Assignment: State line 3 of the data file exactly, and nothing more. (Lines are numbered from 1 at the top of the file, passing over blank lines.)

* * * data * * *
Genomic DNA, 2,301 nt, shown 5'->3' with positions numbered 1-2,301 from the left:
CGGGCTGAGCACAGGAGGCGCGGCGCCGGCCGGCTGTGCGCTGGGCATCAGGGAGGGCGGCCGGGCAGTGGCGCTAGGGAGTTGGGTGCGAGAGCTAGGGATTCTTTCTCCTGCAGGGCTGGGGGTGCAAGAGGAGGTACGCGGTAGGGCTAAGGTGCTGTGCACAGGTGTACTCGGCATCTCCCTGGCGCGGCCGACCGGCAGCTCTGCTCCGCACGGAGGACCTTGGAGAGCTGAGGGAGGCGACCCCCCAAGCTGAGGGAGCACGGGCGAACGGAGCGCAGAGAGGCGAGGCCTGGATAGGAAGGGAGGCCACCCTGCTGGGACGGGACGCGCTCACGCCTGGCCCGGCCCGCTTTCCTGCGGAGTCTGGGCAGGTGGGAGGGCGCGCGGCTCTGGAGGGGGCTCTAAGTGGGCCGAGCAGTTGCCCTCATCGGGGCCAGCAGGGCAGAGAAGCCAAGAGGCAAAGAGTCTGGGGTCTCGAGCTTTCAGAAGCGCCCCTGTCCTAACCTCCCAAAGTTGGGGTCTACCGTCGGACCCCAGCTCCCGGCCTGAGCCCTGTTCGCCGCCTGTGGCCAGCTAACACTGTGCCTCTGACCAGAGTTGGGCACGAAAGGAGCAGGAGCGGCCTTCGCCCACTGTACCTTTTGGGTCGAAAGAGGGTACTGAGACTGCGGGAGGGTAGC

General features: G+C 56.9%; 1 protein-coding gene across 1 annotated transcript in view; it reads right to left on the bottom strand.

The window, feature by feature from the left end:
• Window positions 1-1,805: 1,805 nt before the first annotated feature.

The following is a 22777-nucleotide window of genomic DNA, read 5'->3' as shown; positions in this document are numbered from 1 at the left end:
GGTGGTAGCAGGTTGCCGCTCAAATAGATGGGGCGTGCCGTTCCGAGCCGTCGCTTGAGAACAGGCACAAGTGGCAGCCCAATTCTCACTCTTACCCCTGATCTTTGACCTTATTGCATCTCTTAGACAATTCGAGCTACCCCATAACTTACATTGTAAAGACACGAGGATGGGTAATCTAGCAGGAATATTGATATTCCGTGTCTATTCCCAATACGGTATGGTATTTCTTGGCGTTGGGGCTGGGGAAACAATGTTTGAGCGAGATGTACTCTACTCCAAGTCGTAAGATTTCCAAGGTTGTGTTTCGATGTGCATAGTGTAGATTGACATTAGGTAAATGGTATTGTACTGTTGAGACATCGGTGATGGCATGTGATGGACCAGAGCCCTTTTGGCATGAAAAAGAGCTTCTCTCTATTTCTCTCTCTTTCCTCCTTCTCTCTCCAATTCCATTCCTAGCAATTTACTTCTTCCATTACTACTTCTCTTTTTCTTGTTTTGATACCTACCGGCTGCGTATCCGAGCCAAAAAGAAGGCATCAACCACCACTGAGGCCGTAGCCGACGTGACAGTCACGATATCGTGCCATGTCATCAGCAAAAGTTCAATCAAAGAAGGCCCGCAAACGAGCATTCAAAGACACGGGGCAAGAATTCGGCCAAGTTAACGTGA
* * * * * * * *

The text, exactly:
General features: G+C 56.9%; 1 protein-coding gene across 1 annotated transcript in view; it reads right to left on the bottom strand.